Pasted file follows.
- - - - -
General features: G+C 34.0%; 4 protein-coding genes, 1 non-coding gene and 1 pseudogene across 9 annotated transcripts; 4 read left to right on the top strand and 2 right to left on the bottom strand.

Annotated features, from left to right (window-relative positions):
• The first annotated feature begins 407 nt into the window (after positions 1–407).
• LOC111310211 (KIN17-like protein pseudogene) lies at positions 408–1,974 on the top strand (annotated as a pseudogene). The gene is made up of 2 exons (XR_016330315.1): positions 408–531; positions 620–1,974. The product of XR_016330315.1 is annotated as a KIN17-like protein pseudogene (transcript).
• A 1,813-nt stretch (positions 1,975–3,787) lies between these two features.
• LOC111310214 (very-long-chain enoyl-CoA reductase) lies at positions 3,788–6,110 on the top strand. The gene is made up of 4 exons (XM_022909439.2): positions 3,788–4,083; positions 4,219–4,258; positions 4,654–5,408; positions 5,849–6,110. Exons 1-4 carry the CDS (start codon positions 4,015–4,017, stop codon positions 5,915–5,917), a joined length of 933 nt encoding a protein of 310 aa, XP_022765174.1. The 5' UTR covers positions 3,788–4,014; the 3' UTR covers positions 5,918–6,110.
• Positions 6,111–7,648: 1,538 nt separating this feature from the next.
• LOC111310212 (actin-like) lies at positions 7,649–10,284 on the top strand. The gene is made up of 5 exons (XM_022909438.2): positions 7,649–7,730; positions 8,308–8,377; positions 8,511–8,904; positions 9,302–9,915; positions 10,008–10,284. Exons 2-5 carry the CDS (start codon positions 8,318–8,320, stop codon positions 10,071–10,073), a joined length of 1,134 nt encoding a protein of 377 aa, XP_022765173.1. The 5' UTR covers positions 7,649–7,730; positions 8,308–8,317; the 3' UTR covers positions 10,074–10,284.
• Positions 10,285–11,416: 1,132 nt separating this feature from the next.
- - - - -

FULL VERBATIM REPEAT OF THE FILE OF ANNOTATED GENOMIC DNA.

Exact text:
General features: G+C 34.0%; 4 protein-coding genes, 1 non-coding gene and 1 pseudogene across 9 annotated transcripts; 4 read left to right on the top strand and 2 right to left on the bottom strand.

Annotated features, from left to right (window-relative positions):
• The first annotated feature begins 407 nt into the window (after positions 1–407).
• LOC111310211 (KIN17-like protein pseudogene) lies at positions 408–1,974 on the top strand (annotated as a pseudogene). The gene is made up of 2 exons (XR_016330315.1): positions 408–531; positions 620–1,974. The product of XR_016330315.1 is annotated as a KIN17-like protein pseudogene (transcript).
• A 1,813-nt stretch (positions 1,975–3,787) lies between these two features.
• LOC111310214 (very-long-chain enoyl-CoA reductase) lies at positions 3,788–6,110 on the top strand. The gene is made up of 4 exons (XM_022909439.2): positions 3,788–4,083; positions 4,219–4,258; positions 4,654–5,408; positions 5,849–6,110. Exons 1-4 carry the CDS (start codon positions 4,015–4,017, stop codon positions 5,915–5,917), a joined length of 933 nt encoding a protein of 310 aa, XP_022765174.1. The 5' UTR covers positions 3,788–4,014; the 3' UTR covers positions 5,918–6,110.
• Positions 6,111–7,648: 1,538 nt separating this feature from the next.
• LOC111310212 (actin-like) lies at positions 7,649–10,284 on the top strand. The gene is made up of 5 exons (XM_022909438.2): positions 7,649–7,730; positions 8,308–8,377; positions 8,511–8,904; positions 9,302–9,915; positions 10,008–10,284. Exons 2-5 carry the CDS (start codon positions 8,318–8,320, stop codon positions 10,071–10,073), a joined length of 1,134 nt encoding a protein of 377 aa, XP_022765173.1. The 5' UTR covers positions 7,649–7,730; positions 8,308–8,317; the 3' UTR covers positions 10,074–10,284.
• Positions 10,285–11,416: 1,132 nt separating this feature from the next.